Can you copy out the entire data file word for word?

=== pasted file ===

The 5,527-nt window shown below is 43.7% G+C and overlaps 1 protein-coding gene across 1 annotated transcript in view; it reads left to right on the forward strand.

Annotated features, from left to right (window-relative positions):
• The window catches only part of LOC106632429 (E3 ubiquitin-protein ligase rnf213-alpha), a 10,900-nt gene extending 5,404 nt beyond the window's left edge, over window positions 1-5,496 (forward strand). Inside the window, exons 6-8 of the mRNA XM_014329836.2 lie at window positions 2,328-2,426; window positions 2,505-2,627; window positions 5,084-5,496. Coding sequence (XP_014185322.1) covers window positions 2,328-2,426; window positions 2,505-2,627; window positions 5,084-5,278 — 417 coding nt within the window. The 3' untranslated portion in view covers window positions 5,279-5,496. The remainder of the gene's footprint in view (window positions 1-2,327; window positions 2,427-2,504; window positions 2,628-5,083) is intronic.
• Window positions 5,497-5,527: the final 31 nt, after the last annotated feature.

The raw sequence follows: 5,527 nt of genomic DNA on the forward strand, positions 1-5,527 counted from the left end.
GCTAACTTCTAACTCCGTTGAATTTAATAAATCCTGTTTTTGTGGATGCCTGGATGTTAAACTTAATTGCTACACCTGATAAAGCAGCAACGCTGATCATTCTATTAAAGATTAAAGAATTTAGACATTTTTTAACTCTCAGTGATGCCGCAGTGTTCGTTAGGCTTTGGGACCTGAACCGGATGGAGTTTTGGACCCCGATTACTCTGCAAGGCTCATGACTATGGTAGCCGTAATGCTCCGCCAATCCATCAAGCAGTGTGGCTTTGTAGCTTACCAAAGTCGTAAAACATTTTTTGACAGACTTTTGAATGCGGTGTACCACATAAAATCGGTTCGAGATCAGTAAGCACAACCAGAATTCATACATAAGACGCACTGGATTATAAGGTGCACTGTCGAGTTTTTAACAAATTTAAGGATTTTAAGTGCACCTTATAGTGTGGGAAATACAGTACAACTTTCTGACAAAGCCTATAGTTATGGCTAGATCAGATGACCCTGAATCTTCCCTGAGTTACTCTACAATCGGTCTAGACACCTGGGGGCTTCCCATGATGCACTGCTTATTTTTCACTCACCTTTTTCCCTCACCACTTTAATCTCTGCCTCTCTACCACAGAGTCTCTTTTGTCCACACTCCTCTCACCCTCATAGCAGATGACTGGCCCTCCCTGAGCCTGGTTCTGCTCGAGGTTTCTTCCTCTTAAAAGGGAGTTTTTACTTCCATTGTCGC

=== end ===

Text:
The 5,527-nt window shown below is 43.7% G+C and overlaps 1 protein-coding gene across 1 annotated transcript in view; it reads left to right on the forward strand.

Annotated features, from left to right (window-relative positions):
• The window catches only part of LOC106632429 (E3 ubiquitin-protein ligase rnf213-alpha), a 10,900-nt gene extending 5,404 nt beyond the window's left edge, over window positions 1-5,496 (forward strand). Inside the window, exons 6-8 of the mRNA XM_014329836.2 lie at window positions 2,328-2,426; window positions 2,505-2,627; window positions 5,084-5,496. Coding sequence (XP_014185322.1) covers window positions 2,328-2,426; window positions 2,505-2,627; window positions 5,084-5,278 — 417 coding nt within the window. The 3' untranslated portion in view covers window positions 5,279-5,496. The remainder of the gene's footprint in view (window positions 1-2,327; window positions 2,427-2,504; window positions 2,628-5,083) is intronic.
• Window positions 5,497-5,527: the final 31 nt, after the last annotated feature.

The raw sequence follows: 5,527 nt of genomic DNA on the forward strand, positions 1-5,527 counted from the left end.
GCTAACTTCTAACTCCGTTGAATTTAATAAATCCTGTTTTTGTGGATGCCTGGATGTTAAACTTAATTGCTACACCTGATAAAGCAGCAACGCTGATCATTCTATTAAAGATTAAAGAATTTAGACATTTTTTAACTCTCAGTGATGCCGCAGTGTTCGTTAGGCTTTGGGACCTGAACCGGATGGAGTTTTGGACCCCGATTACTCTGCAAGGCTCATGACTATGGTAGCCGTAATGCTCCGCCAATCCATCAAGCAGTGTGGCTTTGTAGCTTACCAAAGTCGTAAAACATTTTTTGACAGACTTTTGAATGCGGTGTACCACATAAAATCGGTTCGAGATCAGTAAGCACAACCAGAATTCATACATAAGACGCACTGGATTATAAGGTGCACTGTCGAGTTTTTAACAAATTTAAGGATTTTAAGTGCACCTTATAGTGTGGGAAATACAGTACAACTTTCTGACAAAGCCTATAGTTATGGCTAGATCAGATGACCCTGAATCTTCCCTGAGTTACTCTACAATCGGTCTAGACACCTGGGGGCTTCCCATGATGCACTGCTTATTTTTCACTCACCTTTTTCCCTCACCACTTTAATCTCTGCCTCTCTACCACAGAGTCTCTTTTGTCCACACTCCTCTCACCCTCATAGCAGATGACTGGCCCTCCCTGAGCCTGGTTCTGCTCGAGGTTTCTTCCTCTTAAAAGGGAGTTTTTACTTCCATTGTCGC